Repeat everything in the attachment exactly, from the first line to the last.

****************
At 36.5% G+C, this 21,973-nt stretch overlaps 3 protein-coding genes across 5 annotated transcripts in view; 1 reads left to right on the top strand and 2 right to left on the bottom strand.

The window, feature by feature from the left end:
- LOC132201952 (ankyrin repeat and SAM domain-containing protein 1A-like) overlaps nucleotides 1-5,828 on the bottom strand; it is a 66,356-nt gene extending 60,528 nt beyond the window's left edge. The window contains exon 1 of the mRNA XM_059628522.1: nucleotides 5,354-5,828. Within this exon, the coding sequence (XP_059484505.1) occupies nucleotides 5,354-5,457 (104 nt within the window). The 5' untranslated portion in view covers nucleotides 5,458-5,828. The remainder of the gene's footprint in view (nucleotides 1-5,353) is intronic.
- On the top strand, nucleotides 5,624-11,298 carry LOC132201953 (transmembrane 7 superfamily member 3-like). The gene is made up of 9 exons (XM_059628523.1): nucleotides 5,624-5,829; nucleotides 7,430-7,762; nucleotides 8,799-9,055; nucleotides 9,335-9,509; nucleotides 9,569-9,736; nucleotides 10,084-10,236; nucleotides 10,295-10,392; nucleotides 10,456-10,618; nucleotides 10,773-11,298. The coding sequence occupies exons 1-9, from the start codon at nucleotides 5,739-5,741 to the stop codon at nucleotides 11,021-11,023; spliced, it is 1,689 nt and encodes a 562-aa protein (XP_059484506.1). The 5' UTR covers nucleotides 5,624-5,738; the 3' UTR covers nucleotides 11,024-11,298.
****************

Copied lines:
At 36.5% G+C, this 21,973-nt stretch overlaps 3 protein-coding genes across 5 annotated transcripts in view; 1 reads left to right on the top strand and 2 right to left on the bottom strand.

The window, feature by feature from the left end:
- LOC132201952 (ankyrin repeat and SAM domain-containing protein 1A-like) overlaps nucleotides 1-5,828 on the bottom strand; it is a 66,356-nt gene extending 60,528 nt beyond the window's left edge. The window contains exon 1 of the mRNA XM_059628522.1: nucleotides 5,354-5,828. Within this exon, the coding sequence (XP_059484505.1) occupies nucleotides 5,354-5,457 (104 nt within the window). The 5' untranslated portion in view covers nucleotides 5,458-5,828. The remainder of the gene's footprint in view (nucleotides 1-5,353) is intronic.
- On the top strand, nucleotides 5,624-11,298 carry LOC132201953 (transmembrane 7 superfamily member 3-like). The gene is made up of 9 exons (XM_059628523.1): nucleotides 5,624-5,829; nucleotides 7,430-7,762; nucleotides 8,799-9,055; nucleotides 9,335-9,509; nucleotides 9,569-9,736; nucleotides 10,084-10,236; nucleotides 10,295-10,392; nucleotides 10,456-10,618; nucleotides 10,773-11,298. The coding sequence occupies exons 1-9, from the start codon at nucleotides 5,739-5,741 to the stop codon at nucleotides 11,021-11,023; spliced, it is 1,689 nt and encodes a 562-aa protein (XP_059484506.1). The 5' UTR covers nucleotides 5,624-5,738; the 3' UTR covers nucleotides 11,024-11,298.